I started visiting the Center d’Acollida d’Animals de Barcelona (CAACB, Barcelona Animal Refuge Centre) in the summer of 2010 while studying biology at university. I became a regular volunteer in 2013, about the time I learned how to train dogs.
We always had dogs at home, but when I lived on my own in Barcelona, I missed them terribly. Being a volunteer helped fill that void.
Volunteering is addictive. You get attached to some dogs and begin to feel for them; they weigh on your mind if you can’t make it there.
Each volunteer deals with it as best they can. It’s a unique, personal experience—everyone lives it differently. I know several volunteers who have stopped coming because the situation overwhelms them, or others who became sad when a dog they bonded with left. Most can manage the difficulties.
People may try to avoid becoming attached to a dog. Forging a bond with a dog doesn’t bother me. That’s what motivates me to continue.
How can you help shelter dogs? It’s simple, just put yourself out there, take action. Share information on social media, for example. Some see the dogs profiled on Facebook; they share the information and that helps. Sometimes they find homes and you think, of the 10 cases that I have shared today, two dogs have found a home. Great, I’ll continue sharing information. Another way to help is to volunteer, of course. Show up and dedicate your time. You leave there knowing you have given them quality time and have contributed something to their lives. People must do it according to their skills; there are people who don’t know how to manage it. Everyone must find a way that makes them feel good and feel helpful, without getting depressed or down. But the goal is always the same: to find them a home. The dogs must leave the shelter.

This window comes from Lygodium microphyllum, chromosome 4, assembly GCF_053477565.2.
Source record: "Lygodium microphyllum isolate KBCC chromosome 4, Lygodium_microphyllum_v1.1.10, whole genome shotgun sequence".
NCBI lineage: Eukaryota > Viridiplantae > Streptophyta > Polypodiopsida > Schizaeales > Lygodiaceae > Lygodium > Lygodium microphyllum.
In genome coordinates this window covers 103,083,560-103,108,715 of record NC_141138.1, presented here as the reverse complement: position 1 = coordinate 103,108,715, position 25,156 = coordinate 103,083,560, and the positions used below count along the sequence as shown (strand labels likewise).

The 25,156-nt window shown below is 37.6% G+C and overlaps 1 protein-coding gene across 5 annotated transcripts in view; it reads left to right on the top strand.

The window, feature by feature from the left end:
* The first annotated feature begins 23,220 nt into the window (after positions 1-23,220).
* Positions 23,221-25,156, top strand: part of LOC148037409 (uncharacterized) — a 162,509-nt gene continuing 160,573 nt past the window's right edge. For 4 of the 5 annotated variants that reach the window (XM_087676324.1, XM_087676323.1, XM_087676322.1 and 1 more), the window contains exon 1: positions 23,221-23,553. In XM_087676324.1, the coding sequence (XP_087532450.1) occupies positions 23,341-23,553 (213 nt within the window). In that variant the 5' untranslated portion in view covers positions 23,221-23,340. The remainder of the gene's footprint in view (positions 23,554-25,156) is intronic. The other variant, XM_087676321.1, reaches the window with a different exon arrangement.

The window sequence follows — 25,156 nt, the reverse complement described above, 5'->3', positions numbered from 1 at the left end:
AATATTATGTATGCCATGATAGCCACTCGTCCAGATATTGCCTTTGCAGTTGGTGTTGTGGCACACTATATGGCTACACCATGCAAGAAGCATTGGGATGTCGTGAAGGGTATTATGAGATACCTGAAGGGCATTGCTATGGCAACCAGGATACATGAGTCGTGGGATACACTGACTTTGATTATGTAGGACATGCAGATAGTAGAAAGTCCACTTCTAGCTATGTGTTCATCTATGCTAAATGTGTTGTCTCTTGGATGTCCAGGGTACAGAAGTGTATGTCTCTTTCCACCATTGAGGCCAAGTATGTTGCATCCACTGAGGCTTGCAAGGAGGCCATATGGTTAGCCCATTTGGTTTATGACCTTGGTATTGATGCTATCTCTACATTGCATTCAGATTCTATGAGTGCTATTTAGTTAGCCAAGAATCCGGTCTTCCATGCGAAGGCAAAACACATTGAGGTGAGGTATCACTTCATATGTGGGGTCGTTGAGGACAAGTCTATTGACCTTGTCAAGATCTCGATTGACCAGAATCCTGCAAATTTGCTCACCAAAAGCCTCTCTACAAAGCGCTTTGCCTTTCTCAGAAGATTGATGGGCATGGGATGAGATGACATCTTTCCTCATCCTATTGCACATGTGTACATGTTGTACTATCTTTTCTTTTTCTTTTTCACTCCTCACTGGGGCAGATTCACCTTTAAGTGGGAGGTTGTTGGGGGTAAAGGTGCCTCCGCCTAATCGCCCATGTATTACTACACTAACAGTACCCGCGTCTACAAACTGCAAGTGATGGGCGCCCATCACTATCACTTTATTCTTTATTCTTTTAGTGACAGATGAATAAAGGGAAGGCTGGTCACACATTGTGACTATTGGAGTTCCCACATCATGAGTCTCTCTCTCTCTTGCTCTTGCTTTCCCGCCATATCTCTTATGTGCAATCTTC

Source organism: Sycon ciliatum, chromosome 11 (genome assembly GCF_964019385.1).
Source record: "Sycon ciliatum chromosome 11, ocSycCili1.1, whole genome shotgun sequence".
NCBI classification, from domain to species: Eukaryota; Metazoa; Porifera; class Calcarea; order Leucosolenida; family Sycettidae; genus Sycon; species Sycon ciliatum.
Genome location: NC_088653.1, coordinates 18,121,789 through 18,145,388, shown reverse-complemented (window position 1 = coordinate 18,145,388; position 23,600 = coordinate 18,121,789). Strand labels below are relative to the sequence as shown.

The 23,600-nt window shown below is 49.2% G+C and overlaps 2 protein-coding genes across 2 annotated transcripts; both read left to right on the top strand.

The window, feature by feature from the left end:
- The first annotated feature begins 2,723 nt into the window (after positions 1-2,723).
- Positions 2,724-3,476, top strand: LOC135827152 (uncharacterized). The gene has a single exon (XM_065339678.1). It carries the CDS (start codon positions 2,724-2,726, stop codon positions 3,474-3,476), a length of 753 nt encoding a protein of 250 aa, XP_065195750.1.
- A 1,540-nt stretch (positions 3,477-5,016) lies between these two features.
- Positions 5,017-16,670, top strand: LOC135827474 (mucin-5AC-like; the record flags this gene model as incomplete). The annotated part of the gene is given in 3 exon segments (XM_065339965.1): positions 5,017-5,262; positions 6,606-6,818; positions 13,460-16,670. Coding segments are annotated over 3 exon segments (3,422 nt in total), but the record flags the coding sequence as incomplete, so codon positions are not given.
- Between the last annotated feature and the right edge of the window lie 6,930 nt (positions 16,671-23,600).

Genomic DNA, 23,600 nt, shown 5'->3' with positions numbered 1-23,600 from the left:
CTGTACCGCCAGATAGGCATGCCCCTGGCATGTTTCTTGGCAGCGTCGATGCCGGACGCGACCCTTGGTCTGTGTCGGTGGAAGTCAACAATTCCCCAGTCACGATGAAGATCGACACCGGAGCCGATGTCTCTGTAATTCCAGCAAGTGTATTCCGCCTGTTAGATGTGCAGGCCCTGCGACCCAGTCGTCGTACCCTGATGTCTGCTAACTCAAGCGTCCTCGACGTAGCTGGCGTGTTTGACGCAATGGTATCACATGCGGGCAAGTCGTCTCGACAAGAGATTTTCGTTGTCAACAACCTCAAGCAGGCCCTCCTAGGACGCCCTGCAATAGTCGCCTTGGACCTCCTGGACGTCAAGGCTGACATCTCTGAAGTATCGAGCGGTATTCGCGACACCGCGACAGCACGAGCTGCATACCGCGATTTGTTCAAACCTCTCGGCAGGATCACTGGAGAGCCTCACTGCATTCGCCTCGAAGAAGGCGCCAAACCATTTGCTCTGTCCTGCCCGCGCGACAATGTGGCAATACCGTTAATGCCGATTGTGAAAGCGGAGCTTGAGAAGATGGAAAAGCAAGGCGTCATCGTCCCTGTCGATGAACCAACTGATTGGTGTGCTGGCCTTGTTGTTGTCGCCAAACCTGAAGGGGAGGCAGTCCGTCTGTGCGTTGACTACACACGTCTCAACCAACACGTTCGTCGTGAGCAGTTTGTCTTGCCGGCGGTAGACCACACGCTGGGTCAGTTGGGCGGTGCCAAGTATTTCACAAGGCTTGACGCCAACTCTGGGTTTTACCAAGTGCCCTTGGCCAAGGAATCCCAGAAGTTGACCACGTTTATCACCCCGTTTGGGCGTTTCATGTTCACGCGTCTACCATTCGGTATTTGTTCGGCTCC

Maybe you don’t want to be in direct contact with cases but want to do something for animals. You could become a vegan, which is also a way to contribute indirectly. Some people volunteer in administration, working in logistics. Or involve themselves with animal rights movements. If you are an expert in a required field, you can be an advisor. For example, you may be an expert on animal abuse. There are thousands of ways to help.
Shelter dogs bond quickly with a person. Walk the same dog two or three times and he remembers you. If he’s happy to see you when he doesn’t know you, imagine what happens after you take him out of his cage a few times. There are also cases where you develop a stronger connection … I developed a crush on one dog from day one! Now, every time I go to the shelter, I save the last 10 minutes for him alone. You can have a healthy bond with a shelter dog. But keep in mind, the dog should be also bonding with other people, not just you.
Occasionally there are cases when the dog enters the shelter very fearful and must learn to trust people. At first one person gains his trust. It can be a gigantic step. When one person wins his trust, then another must do the same. Then another, and so on until, little by little, he trusts people. These are small steps, but the dog benefits immensely. This is the ideal scenario. Of course, there are dogs in the shelter which are walked by only one volunteer. However, problems arise when there is the possibility of adoption. I understand that there are dogs that, if it were not for the one person taking him out for his walk, would never leave the cage. But ideally, they learn to be confident with many people.